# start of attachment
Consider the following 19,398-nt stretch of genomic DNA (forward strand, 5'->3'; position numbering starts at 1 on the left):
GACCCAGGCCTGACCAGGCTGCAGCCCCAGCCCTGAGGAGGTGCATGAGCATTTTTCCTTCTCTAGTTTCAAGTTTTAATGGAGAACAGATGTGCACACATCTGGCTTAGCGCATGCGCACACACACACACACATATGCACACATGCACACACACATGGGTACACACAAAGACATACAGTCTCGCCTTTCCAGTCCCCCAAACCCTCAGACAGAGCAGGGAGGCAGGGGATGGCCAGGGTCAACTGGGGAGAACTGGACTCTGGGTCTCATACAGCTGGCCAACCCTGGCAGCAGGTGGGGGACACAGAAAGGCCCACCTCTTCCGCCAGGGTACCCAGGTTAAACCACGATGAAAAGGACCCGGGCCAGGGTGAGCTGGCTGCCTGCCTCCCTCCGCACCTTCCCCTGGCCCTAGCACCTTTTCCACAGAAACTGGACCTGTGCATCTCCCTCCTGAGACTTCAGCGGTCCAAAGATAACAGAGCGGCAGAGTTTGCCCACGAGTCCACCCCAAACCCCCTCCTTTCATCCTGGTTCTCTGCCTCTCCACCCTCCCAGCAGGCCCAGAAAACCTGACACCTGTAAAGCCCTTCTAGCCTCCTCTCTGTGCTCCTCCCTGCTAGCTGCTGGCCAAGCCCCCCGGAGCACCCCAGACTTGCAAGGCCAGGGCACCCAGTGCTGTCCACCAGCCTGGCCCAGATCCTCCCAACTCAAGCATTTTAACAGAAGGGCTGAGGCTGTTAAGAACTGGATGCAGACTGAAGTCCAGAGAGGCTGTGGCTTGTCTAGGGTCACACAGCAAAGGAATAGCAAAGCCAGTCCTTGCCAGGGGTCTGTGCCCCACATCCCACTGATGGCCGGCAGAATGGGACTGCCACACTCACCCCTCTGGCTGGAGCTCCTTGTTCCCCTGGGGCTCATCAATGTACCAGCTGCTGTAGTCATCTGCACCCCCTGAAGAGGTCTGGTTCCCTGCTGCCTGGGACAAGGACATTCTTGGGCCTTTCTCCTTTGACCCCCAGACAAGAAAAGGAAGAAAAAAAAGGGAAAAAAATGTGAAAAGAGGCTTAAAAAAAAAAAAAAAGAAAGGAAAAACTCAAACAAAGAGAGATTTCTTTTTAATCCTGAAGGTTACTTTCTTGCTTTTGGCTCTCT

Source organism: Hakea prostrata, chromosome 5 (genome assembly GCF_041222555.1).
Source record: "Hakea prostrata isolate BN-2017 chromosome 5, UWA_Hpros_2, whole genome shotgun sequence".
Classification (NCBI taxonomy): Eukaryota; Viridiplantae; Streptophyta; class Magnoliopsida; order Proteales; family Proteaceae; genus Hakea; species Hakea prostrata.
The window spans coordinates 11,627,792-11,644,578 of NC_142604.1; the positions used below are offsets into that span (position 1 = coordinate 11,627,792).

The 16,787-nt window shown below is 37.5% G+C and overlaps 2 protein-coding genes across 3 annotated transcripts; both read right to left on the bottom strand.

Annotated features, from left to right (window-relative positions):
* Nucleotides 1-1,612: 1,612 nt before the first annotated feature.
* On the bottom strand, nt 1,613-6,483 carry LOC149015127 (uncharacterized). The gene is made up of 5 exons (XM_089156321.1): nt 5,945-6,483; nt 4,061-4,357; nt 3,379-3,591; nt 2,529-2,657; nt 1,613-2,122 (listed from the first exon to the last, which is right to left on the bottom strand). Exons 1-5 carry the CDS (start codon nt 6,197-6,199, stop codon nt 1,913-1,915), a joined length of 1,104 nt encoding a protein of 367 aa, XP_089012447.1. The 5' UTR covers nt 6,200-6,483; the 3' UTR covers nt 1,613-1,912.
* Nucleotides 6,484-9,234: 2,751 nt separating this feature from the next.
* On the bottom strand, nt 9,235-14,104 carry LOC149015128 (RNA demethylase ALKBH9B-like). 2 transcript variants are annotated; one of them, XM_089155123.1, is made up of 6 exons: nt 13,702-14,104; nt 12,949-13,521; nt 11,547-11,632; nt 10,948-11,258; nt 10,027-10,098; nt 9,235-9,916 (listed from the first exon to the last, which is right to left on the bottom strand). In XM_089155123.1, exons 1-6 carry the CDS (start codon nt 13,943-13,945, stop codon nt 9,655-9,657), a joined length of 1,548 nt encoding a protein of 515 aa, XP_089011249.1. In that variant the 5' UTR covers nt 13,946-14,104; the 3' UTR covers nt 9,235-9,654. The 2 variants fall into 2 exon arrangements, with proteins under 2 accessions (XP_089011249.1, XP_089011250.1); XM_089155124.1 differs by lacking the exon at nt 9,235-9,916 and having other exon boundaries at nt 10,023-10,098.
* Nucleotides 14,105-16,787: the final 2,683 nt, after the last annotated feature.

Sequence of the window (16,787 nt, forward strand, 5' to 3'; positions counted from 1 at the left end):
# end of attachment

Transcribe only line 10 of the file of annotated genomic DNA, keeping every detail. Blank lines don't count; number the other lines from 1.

* On the bottom strand, nt 1,613-6,483 carry LOC149015127 (uncharacterized). The gene is made up of 5 exons (XM_089156321.1): nt 5,945-6,483; nt 4,061-4,357; nt 3,379-3,591; nt 2,529-2,657; nt 1,613-2,122 (listed from the first exon to the last, which is right to left on the bottom strand). Exons 1-5 carry the CDS (start codon nt 6,197-6,199, stop codon nt 1,913-1,915), a joined length of 1,104 nt encoding a protein of 367 aa, XP_089012447.1. The 5' UTR covers nt 6,200-6,483; the 3' UTR covers nt 1,613-1,912.